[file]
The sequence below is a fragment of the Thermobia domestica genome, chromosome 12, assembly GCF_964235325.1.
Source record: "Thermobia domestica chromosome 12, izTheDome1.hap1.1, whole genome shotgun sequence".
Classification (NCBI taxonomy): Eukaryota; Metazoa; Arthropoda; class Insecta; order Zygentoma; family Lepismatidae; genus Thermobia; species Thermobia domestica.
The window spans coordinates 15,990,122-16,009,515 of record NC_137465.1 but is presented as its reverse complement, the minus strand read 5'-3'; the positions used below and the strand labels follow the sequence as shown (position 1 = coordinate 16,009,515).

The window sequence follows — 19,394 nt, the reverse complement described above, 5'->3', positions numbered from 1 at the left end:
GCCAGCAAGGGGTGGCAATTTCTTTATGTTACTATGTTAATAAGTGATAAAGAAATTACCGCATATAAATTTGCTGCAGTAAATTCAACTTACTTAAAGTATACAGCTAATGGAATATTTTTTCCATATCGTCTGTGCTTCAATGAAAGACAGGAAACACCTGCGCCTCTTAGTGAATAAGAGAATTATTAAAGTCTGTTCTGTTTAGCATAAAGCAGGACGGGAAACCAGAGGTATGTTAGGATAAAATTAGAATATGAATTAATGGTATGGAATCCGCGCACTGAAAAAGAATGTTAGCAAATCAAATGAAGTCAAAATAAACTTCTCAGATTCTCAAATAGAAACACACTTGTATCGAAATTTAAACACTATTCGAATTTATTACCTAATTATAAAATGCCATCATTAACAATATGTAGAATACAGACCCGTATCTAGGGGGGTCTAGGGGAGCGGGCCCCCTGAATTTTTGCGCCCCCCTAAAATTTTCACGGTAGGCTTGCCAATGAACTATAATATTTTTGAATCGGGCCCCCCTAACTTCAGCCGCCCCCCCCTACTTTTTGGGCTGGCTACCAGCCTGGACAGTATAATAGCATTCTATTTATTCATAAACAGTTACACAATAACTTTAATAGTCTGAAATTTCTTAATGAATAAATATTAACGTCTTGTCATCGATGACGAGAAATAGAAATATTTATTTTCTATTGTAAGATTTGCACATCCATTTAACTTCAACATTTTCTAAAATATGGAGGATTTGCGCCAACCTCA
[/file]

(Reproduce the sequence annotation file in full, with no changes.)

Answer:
The sequence below is a fragment of the Thermobia domestica genome, chromosome 12, assembly GCF_964235325.1.
Source record: "Thermobia domestica chromosome 12, izTheDome1.hap1.1, whole genome shotgun sequence".
Classification (NCBI taxonomy): Eukaryota; Metazoa; Arthropoda; class Insecta; order Zygentoma; family Lepismatidae; genus Thermobia; species Thermobia domestica.
The window spans coordinates 15,990,122-16,009,515 of record NC_137465.1 but is presented as its reverse complement, the minus strand read 5'-3'; the positions used below and the strand labels follow the sequence as shown (position 1 = coordinate 16,009,515).

The window sequence follows — 19,394 nt, the reverse complement described above, 5'->3', positions numbered from 1 at the left end:
GCCAGCAAGGGGTGGCAATTTCTTTATGTTACTATGTTAATAAGTGATAAAGAAATTACCGCATATAAATTTGCTGCAGTAAATTCAACTTACTTAAAGTATACAGCTAATGGAATATTTTTTCCATATCGTCTGTGCTTCAATGAAAGACAGGAAACACCTGCGCCTCTTAGTGAATAAGAGAATTATTAAAGTCTGTTCTGTTTAGCATAAAGCAGGACGGGAAACCAGAGGTATGTTAGGATAAAATTAGAATATGAATTAATGGTATGGAATCCGCGCACTGAAAAAGAATGTTAGCAAATCAAATGAAGTCAAAATAAACTTCTCAGATTCTCAAATAGAAACACACTTGTATCGAAATTTAAACACTATTCGAATTTATTACCTAATTATAAAATGCCATCATTAACAATATGTAGAATACAGACCCGTATCTAGGGGGGTCTAGGGGAGCGGGCCCCCTGAATTTTTGCGCCCCCCTAAAATTTTCACGGTAGGCTTGCCAATGAACTATAATATTTTTGAATCGGGCCCCCCTAACTTCAGCCGCCCCCCCCTACTTTTTGGGCTGGCTACCAGCCTGGACAGTATAATAGCATTCTATTTATTCATAAACAGTTACACAATAACTTTAATAGTCTGAAATTTCTTAATGAATAAATATTAACGTCTTGTCATCGATGACGAGAAATAGAAATATTTATTTTCTATTGTAAGATTTGCACATCCATTTAACTTCAACATTTTCTAAAATATGGAGGATTTGCGCCAACCTCA